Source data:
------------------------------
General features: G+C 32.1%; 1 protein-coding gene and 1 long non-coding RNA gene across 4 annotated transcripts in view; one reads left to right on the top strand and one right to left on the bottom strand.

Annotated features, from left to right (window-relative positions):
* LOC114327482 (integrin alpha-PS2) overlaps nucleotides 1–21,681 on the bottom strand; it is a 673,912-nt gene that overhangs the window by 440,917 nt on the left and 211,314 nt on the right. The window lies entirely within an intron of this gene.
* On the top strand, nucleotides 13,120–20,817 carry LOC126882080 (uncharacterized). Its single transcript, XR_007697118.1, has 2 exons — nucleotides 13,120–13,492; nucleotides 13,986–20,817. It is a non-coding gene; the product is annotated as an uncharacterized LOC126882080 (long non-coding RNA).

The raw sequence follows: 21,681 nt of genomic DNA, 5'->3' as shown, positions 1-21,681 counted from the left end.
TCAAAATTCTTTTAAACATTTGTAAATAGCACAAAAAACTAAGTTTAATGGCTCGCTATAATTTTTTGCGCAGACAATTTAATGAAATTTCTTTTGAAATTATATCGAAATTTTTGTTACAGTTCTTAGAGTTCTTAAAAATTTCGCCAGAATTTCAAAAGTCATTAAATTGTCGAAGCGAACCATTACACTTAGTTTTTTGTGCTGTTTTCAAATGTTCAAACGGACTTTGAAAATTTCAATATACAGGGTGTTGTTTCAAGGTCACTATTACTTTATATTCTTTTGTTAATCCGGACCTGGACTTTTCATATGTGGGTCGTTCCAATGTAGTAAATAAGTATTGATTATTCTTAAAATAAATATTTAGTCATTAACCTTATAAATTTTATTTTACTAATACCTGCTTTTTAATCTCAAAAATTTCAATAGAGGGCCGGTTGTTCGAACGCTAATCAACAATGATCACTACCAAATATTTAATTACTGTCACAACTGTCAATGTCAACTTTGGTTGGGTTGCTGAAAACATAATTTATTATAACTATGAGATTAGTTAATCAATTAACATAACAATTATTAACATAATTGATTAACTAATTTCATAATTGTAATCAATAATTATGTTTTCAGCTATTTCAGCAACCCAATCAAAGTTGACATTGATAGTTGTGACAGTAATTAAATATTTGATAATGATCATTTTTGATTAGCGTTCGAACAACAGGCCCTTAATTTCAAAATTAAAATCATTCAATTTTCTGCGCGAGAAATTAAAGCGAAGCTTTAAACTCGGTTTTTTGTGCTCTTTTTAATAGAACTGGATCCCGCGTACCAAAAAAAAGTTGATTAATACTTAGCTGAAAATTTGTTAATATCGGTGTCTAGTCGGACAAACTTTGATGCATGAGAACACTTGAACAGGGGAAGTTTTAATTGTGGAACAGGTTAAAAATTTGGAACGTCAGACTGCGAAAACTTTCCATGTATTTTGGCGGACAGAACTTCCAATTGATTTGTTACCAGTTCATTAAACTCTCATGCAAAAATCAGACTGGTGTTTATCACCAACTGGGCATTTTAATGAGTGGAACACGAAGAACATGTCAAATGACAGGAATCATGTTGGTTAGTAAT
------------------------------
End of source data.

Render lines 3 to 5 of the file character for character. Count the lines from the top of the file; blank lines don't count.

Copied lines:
* LOC114327482 (integrin alpha-PS2) overlaps nucleotides 1–21,681 on the bottom strand; it is a 673,912-nt gene that overhangs the window by 440,917 nt on the left and 211,314 nt on the right. The window lies entirely within an intron of this gene.
* On the top strand, nucleotides 13,120–20,817 carry LOC126882080 (uncharacterized). Its single transcript, XR_007697118.1, has 2 exons — nucleotides 13,120–13,492; nucleotides 13,986–20,817. It is a non-coding gene; the product is annotated as an uncharacterized LOC126882080 (long non-coding RNA).

The raw sequence follows: 21,681 nt of genomic DNA, 5'->3' as shown, positions 1-21,681 counted from the left end.